Bad type = better analytical thinking

gthompson's picture

The July 2012 issue of Scientific American (Advances: How Critical Thinkers Lose Their Faith in God) points out that a hard to read font "...promotes analytic thinking by forcing volunteers to slow down and deliberate more carefully...". People in the study discussed in the article expressed less belief in God compared to those who read material in a "clear" or easy to read font. Maybe we have been doing this all wrong.

John Hudson's picture

If you're genuinely concerned that reading two different pieces of text is going to skew speed and accuracy results, that hypothesis can itself be tested by isolating just the difference in text. Do it a few times, and you'll easily establish a baseline of average reading speed and accuracy for different texts of similar lexical and stylistic complexity*, not only that, you'll have measures of the variance from that average and can weed out test subjects whose individual results vary too far from that of the majority of participants. Then you can start varying other factors such as type size, etc. and compare the results to the established average.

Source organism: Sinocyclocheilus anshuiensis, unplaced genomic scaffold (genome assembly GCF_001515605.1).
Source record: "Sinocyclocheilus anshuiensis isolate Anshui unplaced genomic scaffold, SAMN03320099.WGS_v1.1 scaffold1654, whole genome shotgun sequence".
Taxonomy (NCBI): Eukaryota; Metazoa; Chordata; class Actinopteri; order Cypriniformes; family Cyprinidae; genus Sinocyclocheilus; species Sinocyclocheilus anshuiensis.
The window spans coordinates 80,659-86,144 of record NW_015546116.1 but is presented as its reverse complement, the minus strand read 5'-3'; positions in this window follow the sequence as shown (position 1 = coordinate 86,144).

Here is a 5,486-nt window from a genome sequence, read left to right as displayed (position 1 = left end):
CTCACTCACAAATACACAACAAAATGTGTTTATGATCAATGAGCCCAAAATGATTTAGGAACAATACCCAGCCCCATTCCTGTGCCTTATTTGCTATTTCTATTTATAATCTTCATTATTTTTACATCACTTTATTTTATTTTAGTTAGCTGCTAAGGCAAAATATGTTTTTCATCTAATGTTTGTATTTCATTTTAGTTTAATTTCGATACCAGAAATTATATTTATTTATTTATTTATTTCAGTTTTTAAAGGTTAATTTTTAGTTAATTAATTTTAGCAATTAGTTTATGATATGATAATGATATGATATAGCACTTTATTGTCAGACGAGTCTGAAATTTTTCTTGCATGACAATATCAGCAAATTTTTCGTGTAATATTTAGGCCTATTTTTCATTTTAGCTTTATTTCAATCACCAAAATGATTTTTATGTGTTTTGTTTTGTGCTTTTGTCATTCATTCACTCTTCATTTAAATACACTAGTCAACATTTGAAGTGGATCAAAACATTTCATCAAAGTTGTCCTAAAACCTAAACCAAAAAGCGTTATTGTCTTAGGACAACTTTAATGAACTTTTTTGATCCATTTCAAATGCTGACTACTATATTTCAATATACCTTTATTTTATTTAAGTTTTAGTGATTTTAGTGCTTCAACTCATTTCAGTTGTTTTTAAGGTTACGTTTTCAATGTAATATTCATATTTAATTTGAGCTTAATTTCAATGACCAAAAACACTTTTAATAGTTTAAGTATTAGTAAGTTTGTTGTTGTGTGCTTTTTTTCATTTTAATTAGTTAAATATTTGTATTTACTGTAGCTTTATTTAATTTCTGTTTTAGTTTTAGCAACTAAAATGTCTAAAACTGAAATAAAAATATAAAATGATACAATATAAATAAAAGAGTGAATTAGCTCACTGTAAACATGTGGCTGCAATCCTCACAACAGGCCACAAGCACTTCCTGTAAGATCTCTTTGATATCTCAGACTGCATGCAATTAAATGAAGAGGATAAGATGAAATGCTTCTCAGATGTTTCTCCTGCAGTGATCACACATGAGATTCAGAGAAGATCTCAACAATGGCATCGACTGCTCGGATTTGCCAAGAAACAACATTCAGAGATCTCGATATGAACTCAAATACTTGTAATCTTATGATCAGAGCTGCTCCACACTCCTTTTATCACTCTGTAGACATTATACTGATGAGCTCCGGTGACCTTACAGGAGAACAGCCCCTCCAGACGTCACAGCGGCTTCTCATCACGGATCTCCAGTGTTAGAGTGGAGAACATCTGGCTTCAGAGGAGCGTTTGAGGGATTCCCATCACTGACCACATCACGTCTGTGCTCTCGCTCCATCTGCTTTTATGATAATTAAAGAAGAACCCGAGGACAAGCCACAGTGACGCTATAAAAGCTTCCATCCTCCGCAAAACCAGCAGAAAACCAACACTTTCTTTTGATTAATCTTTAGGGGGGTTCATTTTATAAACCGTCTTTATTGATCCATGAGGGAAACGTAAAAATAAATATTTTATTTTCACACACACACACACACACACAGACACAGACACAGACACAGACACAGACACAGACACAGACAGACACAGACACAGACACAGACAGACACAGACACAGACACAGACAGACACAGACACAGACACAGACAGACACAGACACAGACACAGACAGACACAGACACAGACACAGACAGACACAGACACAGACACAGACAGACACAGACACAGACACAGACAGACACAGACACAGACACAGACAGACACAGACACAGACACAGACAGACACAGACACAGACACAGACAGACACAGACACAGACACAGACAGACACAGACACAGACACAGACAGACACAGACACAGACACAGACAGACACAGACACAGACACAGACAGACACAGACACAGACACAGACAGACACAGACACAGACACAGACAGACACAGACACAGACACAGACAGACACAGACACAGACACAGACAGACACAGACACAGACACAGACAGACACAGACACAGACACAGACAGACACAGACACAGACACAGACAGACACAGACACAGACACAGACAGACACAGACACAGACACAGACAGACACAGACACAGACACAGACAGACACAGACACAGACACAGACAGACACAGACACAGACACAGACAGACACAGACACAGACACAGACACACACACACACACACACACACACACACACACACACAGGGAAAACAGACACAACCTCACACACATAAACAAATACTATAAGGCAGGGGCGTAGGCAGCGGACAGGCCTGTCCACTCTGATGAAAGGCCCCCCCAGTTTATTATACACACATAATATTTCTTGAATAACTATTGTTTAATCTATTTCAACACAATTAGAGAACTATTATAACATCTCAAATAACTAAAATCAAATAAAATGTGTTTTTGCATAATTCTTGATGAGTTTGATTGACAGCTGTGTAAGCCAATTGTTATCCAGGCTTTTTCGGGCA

*Bear in mind that word processing software has been able to automatically rate the complexity level of prose writing for at least twenty years, so its not like you even need to base the text selection of subjective judgement. And there's this thing called the Internet that is a vast repository of text, examples of which can be located and selected based on common level of lexical difficulty and stylistic complexity.

etahchen's picture

i didn't read the entire pdf. but could it be that since the type is difficult to read, the reader subconsciously starts rejecting some of the material since their mind is having a hard time making sense of what is being read?

Thomas Phinney's picture

That wouldn't make sense of the results, which are rather the opposite. The stuff that is harder to read has more impact.

dezcom's picture

Thomas,
Do you mean something like this comparison?

Thomas Phinney's picture

Heh. Why, yes.

dezcom's picture

:-)

Thomas Phinney's picture

Of course, that is pushing towards actually being illegible... there's some sort of cliff where type ceases to really communicate, except on an emotional level.

dezcom's picture

Yes, when it becomes a sign of its own.

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